Perhaps the most disturbing trend in an Eagles season that has had a lot of them has been the lack of Brian Westbrook's involvement over the past three games. As a whole, the Eagles have experienced the widest of disparities in those games (one win, loss and tie), but Westbrook's role in each has been marginal, at best.
He's contributed 226 total yards from scrimmage with no touchdowns in those last three games, the three games following a 209-yard, two-score performance against Atlanta in Week 8 where the banged-up superstar screamed, "I'm back."
Not so fast.
Westbrook's called for more carries, but he's been unable to establish a rhythm for close to a month. For a team that desperately needs his normally obscene production, worry might begin to set in.
|RB Brian Westbrook rushed for a career-high 167 yds. on 22 carries and 2 TDs in a win vs. Atl. back on Oct. 26|
"We have to try to find something that's going to work," Westbrook said, "and stick with it."
Granted, there's little chance that Westbrook is fully healthy, and he won't try to admit that he is. He's suffered an ankle strain, fractured ribs and multiple dents that come with his job, and he's had to miss two games because of injury.
But there hasn't yet been a clear answer as to why the Eagles have been largely ignoring the run game early, especially against a Cincinnati defense that ranked so poorly against it prior to Sunday's 13-13 tie. Westbrook averaged 4.3 yards per carry, gaining 60 yards on 14 rushes, an average more in line with his career numbers.
But his touches seemed to come few and far between, as the Eagles threw 58 times as opposed to 18 runs.
"It was one of those things. Coach looks at the tape, he looks at the defense, he makes the call," Westbrook said. "It's one of those things; just go with the flow."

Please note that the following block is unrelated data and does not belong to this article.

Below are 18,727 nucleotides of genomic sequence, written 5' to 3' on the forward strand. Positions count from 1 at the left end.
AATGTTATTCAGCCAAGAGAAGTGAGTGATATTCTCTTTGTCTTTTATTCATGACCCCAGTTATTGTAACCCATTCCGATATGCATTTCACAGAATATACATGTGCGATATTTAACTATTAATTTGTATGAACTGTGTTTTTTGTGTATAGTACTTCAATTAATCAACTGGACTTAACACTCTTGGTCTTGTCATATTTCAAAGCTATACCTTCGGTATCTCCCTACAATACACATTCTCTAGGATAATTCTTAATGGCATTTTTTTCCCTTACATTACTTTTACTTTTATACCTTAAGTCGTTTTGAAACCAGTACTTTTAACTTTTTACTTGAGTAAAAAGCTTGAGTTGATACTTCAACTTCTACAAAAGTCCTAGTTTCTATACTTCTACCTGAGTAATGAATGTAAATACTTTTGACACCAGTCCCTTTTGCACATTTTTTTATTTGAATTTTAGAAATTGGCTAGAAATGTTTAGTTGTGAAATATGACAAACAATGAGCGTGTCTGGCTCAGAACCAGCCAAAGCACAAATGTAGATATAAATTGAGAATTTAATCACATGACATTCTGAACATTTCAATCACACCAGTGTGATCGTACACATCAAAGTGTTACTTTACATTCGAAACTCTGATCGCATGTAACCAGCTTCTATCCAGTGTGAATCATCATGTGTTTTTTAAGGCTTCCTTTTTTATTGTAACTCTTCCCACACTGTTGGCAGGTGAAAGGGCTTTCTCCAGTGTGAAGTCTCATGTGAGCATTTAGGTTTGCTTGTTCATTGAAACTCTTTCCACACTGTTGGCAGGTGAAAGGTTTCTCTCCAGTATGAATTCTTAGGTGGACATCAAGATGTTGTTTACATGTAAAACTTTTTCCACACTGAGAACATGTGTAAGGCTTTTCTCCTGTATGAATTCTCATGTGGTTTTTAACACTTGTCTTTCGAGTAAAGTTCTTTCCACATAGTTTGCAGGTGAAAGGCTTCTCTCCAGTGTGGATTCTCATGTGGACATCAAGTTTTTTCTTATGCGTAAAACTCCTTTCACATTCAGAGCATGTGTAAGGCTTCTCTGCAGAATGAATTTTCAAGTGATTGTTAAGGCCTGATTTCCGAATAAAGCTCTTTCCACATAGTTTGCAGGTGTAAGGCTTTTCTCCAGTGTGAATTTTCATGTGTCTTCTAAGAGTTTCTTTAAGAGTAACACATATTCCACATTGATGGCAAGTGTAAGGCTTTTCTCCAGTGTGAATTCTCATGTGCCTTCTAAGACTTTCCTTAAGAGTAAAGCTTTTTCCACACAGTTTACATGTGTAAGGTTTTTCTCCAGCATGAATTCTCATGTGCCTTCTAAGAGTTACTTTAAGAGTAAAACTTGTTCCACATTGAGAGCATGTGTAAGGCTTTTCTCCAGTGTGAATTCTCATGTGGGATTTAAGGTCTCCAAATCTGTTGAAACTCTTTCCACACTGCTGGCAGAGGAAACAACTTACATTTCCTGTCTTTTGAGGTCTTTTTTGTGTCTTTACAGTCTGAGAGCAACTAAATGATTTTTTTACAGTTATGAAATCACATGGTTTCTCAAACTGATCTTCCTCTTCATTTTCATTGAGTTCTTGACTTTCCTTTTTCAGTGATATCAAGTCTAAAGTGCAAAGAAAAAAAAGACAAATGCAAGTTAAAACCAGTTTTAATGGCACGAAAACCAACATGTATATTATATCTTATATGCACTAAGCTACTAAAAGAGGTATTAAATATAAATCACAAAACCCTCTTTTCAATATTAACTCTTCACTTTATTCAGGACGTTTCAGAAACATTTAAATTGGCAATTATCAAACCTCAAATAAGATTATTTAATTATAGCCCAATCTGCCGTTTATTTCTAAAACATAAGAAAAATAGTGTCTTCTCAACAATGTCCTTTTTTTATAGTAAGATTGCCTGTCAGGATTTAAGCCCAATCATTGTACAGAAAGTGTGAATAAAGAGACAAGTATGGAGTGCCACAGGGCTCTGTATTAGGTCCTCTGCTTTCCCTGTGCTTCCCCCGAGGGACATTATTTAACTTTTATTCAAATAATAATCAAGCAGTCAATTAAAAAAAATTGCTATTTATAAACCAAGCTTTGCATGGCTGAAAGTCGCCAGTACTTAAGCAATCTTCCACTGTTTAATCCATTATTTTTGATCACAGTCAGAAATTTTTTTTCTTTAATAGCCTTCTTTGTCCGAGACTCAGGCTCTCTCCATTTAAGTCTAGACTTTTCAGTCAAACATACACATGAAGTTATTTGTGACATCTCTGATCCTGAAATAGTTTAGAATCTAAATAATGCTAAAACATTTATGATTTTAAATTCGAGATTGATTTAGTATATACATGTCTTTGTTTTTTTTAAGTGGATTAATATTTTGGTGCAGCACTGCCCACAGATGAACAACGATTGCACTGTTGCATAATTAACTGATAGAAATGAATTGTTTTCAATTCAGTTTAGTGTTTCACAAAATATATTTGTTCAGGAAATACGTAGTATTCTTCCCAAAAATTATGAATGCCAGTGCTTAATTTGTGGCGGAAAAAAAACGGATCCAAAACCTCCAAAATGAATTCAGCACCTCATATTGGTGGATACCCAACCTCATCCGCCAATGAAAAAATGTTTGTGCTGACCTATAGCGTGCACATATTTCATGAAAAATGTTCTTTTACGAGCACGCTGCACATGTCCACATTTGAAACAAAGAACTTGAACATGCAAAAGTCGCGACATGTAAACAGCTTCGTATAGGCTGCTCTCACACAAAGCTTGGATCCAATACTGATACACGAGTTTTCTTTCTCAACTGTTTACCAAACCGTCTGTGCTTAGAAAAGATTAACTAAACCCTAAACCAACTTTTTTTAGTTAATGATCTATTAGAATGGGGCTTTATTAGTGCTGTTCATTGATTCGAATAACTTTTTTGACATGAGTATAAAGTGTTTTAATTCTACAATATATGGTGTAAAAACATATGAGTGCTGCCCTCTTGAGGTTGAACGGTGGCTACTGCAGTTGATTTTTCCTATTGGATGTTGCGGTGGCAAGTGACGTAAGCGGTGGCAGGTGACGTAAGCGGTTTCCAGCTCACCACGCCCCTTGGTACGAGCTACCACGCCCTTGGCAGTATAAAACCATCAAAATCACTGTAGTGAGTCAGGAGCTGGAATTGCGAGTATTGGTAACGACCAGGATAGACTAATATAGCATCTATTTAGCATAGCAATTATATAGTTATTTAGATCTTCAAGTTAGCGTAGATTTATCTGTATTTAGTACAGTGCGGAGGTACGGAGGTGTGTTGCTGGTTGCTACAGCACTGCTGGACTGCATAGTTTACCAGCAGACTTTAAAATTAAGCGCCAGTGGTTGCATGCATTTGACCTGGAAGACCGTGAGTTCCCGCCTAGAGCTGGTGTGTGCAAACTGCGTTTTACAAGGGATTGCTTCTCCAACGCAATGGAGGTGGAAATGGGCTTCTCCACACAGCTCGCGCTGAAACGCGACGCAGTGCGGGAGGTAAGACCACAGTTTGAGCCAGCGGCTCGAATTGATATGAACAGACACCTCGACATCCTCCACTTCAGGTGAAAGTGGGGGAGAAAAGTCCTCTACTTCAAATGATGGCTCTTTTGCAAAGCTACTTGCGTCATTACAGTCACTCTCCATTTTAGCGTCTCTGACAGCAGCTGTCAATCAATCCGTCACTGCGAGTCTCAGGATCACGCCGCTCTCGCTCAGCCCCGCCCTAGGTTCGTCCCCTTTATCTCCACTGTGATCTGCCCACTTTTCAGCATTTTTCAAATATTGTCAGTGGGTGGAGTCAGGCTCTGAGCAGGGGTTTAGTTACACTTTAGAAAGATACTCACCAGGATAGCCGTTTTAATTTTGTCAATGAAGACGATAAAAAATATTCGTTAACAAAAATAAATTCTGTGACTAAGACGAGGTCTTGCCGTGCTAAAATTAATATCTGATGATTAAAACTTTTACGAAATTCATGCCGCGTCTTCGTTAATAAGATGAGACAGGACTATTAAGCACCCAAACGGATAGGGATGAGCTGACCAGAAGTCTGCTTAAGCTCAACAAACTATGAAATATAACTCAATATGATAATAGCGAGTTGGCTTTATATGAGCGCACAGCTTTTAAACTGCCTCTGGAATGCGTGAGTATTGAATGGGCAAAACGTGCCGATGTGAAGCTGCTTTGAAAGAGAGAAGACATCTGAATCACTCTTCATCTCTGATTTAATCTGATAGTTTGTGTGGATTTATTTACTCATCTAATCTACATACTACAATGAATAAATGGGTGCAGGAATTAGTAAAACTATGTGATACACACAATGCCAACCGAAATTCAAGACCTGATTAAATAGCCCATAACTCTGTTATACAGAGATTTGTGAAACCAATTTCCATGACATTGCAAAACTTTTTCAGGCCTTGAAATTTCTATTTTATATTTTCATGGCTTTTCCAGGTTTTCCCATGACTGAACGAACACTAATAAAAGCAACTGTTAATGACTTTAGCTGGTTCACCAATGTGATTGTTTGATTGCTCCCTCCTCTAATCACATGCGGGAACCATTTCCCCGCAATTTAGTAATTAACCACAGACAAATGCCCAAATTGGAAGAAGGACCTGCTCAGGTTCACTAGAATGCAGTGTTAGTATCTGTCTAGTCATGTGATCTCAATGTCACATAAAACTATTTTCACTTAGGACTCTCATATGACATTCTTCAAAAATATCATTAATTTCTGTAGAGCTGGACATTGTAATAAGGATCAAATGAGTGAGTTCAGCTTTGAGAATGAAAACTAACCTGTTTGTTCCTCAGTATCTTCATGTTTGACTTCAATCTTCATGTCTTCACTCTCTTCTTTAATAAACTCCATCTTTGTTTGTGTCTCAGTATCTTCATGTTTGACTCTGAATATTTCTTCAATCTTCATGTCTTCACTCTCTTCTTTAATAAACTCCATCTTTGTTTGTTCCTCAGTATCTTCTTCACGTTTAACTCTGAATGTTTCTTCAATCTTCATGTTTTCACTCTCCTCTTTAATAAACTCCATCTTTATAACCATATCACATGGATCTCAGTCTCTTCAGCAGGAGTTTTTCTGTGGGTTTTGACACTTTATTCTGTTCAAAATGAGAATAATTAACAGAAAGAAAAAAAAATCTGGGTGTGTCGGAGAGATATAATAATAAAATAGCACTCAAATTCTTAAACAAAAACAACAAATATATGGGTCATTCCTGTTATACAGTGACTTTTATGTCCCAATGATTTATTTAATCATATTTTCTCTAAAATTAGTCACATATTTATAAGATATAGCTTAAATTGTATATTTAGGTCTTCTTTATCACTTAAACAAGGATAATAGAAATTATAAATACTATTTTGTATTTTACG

The unfortunate thing is that there seems to be little flow to ride at this point. During recent games, the Eagles have offered more nagging questions than answers to season-long issues, more head-scratching moments than nods of affirmation and more drives flickering out than light bulbs turning on.
Still, the Eagles sit just one-half game out of second place in the NFC East, but Sunday's tie, coupled with an 0-3 divisional record, assures they still have some work to do.
"Everybody out there has to put everything on the line every single game," Westbrook said. "Right now, we're not good enough. We didn't do the things we need to do."
Traditional wisdom says that the Eagles need to get the ball into the hands of their biggest playmaker, one that led the NFL in yards from scrimmage a season ago.
One would assume, though, that there are multiple reasons why he isn't getting the ball into his hands.
It is probable that Westbrook's obscurity is contributing to the team's offensive woes. But if there's anyone that can get them out of a hole, it's probably him, too. But how deep, now, is that hole?
"It's deep, but it was deep before (the Cincinnati) game," Westbrook said. "But we have the talent that can (get out of) it. We have to stay upbeat, we have to stay encouraged that we can go out there and win a football game."